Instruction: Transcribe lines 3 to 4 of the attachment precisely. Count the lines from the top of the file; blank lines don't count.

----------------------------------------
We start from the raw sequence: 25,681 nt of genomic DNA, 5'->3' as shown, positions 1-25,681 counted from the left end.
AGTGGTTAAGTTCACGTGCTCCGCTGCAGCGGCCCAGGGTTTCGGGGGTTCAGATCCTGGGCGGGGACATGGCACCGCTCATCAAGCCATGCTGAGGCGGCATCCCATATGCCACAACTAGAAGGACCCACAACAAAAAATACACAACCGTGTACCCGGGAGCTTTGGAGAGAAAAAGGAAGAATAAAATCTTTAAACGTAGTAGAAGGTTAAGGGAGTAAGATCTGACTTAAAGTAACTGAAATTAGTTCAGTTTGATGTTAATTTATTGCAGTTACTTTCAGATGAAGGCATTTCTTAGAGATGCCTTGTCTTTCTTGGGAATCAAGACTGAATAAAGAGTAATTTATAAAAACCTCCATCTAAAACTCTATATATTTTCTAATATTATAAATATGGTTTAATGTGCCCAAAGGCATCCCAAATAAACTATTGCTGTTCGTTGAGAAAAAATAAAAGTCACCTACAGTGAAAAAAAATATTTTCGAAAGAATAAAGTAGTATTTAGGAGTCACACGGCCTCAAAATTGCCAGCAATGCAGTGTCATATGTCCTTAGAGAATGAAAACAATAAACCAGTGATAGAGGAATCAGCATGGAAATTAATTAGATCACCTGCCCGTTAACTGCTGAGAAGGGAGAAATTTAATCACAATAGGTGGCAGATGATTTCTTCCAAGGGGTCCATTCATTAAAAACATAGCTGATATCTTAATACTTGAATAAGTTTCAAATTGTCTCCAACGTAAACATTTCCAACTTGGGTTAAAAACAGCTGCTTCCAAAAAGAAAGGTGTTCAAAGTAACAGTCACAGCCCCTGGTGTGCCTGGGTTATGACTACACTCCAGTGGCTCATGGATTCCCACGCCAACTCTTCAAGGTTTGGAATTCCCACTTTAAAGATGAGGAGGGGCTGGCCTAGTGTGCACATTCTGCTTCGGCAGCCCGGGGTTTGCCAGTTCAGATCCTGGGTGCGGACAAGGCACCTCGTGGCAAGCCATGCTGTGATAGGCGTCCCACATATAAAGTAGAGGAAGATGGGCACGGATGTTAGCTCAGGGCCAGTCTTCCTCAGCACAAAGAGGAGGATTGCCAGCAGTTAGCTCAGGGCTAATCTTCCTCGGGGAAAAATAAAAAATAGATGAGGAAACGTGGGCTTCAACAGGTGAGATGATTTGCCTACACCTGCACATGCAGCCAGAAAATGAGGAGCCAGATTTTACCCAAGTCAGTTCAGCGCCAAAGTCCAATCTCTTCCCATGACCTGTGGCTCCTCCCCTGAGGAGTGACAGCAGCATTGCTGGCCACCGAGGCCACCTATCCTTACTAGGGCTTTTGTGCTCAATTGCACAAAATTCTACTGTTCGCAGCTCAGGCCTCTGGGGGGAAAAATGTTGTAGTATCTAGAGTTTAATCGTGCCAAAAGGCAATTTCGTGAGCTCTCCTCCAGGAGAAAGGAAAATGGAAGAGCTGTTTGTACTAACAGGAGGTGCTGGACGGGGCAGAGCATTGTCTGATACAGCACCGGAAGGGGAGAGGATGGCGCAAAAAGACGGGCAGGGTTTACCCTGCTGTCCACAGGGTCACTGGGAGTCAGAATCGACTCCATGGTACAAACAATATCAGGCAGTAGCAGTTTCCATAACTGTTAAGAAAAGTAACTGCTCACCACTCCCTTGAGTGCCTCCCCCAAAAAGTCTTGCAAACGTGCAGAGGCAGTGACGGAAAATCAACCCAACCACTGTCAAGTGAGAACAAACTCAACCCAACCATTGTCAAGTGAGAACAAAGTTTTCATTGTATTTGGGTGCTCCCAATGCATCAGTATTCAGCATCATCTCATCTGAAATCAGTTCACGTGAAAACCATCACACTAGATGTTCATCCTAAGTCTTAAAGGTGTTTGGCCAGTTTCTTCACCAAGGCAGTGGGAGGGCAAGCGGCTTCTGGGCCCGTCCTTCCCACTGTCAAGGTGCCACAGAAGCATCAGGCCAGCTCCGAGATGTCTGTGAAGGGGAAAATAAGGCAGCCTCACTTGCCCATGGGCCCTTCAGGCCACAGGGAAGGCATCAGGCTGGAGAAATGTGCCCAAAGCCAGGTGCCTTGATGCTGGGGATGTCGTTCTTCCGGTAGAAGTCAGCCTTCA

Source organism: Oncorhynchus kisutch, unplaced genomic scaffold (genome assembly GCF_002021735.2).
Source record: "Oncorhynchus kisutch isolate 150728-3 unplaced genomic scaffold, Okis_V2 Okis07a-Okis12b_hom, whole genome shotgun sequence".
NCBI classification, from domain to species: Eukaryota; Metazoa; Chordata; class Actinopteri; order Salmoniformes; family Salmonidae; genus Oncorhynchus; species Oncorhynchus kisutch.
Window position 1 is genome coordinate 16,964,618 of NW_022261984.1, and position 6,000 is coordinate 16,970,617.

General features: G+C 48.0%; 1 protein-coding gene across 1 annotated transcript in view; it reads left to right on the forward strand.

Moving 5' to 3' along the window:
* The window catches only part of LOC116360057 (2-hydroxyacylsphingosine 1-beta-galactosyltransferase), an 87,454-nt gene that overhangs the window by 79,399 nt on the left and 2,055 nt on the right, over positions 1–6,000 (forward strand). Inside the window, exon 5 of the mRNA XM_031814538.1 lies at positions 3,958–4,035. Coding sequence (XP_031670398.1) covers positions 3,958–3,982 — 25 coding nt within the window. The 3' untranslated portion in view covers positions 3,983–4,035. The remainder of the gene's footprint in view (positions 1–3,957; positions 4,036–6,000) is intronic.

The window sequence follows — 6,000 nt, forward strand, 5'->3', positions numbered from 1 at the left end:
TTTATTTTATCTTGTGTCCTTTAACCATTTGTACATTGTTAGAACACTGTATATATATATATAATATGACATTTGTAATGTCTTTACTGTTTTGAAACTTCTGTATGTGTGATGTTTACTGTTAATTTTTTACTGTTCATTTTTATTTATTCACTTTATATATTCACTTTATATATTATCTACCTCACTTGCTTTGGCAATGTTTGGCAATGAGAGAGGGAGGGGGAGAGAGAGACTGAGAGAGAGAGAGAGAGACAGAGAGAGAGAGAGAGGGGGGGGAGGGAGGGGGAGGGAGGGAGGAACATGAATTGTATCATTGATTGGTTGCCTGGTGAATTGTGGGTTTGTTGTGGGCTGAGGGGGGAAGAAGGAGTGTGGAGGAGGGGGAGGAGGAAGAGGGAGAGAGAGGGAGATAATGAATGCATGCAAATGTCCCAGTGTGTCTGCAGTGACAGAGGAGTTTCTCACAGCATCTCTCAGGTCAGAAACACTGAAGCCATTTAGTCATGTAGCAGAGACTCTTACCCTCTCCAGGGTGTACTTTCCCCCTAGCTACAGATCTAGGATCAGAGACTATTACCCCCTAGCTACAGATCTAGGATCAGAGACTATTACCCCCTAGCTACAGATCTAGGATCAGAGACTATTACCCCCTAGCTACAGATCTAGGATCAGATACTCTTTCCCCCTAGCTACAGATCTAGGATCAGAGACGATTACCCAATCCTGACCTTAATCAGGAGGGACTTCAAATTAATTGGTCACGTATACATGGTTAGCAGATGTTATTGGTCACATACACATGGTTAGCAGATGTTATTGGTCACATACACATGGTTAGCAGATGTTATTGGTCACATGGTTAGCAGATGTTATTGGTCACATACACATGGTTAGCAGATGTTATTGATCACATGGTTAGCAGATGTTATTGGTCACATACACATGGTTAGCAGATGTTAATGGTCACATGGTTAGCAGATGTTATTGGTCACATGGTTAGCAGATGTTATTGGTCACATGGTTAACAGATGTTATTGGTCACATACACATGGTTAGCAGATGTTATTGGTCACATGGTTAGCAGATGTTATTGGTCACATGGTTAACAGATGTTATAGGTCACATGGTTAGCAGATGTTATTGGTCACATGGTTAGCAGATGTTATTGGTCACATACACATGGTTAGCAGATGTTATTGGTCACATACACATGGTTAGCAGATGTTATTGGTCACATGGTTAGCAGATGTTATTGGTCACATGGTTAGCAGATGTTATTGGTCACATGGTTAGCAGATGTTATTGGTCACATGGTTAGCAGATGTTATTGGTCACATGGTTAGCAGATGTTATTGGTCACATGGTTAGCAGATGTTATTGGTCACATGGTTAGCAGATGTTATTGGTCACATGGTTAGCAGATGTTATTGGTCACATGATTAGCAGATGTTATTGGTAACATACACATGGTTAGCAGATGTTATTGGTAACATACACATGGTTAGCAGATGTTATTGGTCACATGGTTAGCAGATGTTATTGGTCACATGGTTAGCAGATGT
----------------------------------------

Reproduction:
Source organism: Oncorhynchus kisutch, unplaced genomic scaffold (genome assembly GCF_002021735.2).
Source record: "Oncorhynchus kisutch isolate 150728-3 unplaced genomic scaffold, Okis_V2 Okis07a-Okis12b_hom, whole genome shotgun sequence".